Red-Shirting Kindergarteners

red shirt from

I have been having an ongoing online discussion with some friends about kindergarten readiness.  There has been a trend in our peer group, which is upper-middle class, to “red-shirt” children, mostly boys, who have fall birthdays, and even some summer birthdays, in kindergarten.  This means they will start kindergarten when they are on the verge of turning or just having turned six, instead of when they are just turning five.   Instead of being the youngest children in the class, they are the oldest children in the class.   There isn’t a lot research on the actual practice of red shirting but there is research that shows that the oldest children in a class statistically perform better.  I have a few observations on this.

Someone has to be the youngest in the class.

If all the children with fall birthdays wait a year to start kindergarten, as they will here in California when we finish shifting the cut-off date in a couple of years, then we just shift who the youngest kids in the class are.  I imagine this change in California is probably just going to lead to an increase in the “red-shirting” of children with summer birthdays.  As a parent you want the best for your individual child.  That is reasonable, but not every child can be the oldest in the class.  Someone has got to be the youngest.  If we continue on this trajectory we are just going to keep shifting the starting age of kindergartens upward.

Which kids are being re-shirted?

Children from homes with lower socio-economic status usually are not redshirted. Redshirting is an expensive option when both parents work or when the child comes from a single-parent household. An extra year outside of public education represents an extra year of daycare or preschool costs. Impoverished students will typically be younger than the other children in class. Since they are also entering school with fewer literacy skills than their peers (Foster & Miller, 2007), they are already behind their peers in terms of academics on the first day of kindergarten.

What if most of the children not being “red-shirted” are the ones that would benefit the most from it?  Take this totally made up scenario.  Bob and Jim are both turning six in October.  Bob comes from an upper middle class family, and has been attending a high quality preschool since he was three. Jim is from a lower class family, and has had no formal preschool.   Bob already comes in at an advantage of two points from having two years of preschool and much of what is taught in kindergarten he already knows, so he only benefits from being in kindergarten by one point.  Jim will learn so much in kindergarten that it will raise his achievement two points.  Delaying kindergarten for either kid will see an increase of one point in achievement.  If they both start kindergarten this year, at the end of the year Bob has an achievement of 3 and Jim has an achievement of 2.  Here’s a table:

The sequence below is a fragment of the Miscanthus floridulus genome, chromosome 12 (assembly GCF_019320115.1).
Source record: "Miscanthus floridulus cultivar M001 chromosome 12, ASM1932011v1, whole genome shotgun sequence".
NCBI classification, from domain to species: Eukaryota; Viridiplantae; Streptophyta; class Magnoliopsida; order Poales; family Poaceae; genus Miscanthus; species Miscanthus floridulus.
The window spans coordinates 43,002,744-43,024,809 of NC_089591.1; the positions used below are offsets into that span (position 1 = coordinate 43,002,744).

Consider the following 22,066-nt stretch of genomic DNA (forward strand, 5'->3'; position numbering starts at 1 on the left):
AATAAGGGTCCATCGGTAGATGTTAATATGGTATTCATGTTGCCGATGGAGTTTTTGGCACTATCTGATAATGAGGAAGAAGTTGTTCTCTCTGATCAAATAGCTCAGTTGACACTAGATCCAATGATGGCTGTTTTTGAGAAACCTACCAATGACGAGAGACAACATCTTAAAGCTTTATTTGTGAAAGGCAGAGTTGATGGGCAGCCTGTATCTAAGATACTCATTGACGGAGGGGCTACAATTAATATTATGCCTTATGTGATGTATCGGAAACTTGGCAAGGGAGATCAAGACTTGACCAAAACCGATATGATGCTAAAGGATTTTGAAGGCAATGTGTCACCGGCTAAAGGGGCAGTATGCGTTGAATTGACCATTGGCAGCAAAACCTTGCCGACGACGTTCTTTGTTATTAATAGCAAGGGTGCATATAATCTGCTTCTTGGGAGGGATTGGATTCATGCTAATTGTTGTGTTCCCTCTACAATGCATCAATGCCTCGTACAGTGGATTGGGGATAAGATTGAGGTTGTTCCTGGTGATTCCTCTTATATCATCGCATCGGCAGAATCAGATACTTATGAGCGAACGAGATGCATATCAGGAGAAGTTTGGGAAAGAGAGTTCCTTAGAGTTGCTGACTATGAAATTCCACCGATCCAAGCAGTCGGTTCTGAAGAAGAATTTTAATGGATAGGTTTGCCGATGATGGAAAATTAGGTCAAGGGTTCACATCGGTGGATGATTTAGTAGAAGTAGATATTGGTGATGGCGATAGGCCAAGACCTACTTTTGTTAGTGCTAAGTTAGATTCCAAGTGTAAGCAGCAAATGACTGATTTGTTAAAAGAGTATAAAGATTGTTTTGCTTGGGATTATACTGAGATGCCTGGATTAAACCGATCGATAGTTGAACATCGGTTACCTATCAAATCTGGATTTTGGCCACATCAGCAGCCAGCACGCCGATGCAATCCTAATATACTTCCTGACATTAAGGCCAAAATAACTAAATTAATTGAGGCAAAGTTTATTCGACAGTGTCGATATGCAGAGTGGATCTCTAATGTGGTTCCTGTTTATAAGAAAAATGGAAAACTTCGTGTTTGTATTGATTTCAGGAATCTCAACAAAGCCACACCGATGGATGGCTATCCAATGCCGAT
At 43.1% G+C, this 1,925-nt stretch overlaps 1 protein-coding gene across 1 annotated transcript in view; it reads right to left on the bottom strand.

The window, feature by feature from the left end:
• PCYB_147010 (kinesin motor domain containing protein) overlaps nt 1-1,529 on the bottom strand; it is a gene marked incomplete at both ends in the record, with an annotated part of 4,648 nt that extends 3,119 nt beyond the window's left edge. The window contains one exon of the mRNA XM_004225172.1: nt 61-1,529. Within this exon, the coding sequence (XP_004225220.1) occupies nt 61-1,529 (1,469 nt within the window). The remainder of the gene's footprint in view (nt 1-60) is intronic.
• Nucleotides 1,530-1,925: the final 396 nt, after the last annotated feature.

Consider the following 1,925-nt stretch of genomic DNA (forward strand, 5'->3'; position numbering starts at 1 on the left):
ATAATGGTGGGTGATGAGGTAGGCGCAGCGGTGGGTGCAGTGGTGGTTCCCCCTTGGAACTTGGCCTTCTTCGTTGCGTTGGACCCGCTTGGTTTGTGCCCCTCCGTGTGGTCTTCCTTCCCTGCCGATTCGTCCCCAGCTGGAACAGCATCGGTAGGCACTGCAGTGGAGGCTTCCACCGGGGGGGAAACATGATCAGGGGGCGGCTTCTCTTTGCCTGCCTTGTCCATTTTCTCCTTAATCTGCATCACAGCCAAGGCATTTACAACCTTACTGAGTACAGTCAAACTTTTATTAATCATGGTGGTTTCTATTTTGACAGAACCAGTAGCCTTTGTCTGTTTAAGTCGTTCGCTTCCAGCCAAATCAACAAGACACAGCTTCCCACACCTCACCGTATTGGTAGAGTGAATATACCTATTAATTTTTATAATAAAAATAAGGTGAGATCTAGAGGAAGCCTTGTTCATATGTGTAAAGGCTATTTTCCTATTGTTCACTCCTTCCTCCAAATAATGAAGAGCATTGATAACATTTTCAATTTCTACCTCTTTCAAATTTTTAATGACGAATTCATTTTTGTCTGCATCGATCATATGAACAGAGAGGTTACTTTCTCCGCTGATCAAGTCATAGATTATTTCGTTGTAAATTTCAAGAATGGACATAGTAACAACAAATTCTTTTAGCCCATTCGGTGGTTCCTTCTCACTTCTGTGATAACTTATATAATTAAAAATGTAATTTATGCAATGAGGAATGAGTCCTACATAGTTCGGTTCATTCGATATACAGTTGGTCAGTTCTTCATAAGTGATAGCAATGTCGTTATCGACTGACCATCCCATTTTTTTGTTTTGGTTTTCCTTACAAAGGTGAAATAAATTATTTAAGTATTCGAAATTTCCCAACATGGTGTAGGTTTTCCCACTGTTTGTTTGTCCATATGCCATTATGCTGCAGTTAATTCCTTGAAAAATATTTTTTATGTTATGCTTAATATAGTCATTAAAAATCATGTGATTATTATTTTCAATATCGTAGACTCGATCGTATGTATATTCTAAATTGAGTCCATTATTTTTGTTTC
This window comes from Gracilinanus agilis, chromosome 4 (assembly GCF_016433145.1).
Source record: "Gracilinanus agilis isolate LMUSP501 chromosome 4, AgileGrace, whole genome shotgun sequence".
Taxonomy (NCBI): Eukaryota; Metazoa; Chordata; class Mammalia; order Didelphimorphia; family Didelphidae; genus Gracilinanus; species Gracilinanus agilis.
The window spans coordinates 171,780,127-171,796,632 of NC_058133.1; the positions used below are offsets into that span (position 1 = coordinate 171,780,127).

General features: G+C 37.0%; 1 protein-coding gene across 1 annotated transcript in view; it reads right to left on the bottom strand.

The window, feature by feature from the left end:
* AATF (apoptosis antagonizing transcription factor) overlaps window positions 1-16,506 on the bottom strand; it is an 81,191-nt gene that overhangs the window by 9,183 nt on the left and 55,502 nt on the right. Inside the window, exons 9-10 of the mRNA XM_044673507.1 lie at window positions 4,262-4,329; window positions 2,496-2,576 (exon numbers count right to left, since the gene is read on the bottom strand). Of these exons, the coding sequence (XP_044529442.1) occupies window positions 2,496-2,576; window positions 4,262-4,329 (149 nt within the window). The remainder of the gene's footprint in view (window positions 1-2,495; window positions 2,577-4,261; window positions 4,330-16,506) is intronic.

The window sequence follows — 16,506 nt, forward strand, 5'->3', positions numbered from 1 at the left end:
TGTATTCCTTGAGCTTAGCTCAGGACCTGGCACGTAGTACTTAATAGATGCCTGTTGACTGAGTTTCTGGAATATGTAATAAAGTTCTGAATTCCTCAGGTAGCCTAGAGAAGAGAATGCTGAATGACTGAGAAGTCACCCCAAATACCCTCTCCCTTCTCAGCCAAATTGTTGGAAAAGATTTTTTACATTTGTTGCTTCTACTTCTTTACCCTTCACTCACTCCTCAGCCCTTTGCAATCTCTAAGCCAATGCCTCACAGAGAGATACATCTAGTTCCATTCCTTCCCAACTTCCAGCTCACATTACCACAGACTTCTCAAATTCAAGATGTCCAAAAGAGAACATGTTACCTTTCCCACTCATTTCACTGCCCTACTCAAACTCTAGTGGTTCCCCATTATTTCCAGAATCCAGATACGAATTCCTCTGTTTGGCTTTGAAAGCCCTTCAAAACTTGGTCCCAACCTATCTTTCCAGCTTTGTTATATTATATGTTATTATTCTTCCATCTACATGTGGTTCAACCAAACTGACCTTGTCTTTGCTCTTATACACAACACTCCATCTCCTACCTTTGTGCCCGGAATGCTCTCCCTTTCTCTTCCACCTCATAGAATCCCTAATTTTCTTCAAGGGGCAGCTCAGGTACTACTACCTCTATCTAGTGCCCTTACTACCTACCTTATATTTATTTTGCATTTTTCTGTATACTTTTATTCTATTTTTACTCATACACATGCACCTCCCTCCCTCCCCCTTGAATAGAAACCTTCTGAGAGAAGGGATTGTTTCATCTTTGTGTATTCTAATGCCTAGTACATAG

Bob’s achievement Jim’s achievement Bob’s advantage
Both start kindergarten 3 2 1
Bob is red-shirted, but not Jim 4 2 2
Jim is red-shirted, but not Bob 3 3 0

In real life, most of the children be red-shirted are like Bob. This puts children like Jim at even more of a disadvantage, than they are already at with no preschool.

So what’s the bottom line?

A cut-off age is arbitrary.  As long as we have school structured the way it is there will be kids that are a full year older than other kids in the same grade.  Someone will always be at the disadvantage of being the youngest child in the class.  Because of this trend in red-shirting, those youngest children are more likely to also be at a disadvantage of being in a lower socioeconomic class.  None of this is very helpful if you are a parent trying to decide whether or not to delay kindergarten.  You can, however, reassure yourself of this: if you are in a position to be making this decision about your child, your child already has an advantage over a lot of other children, because they have a parent that cares and is in a position to make a choice.

Full disclosure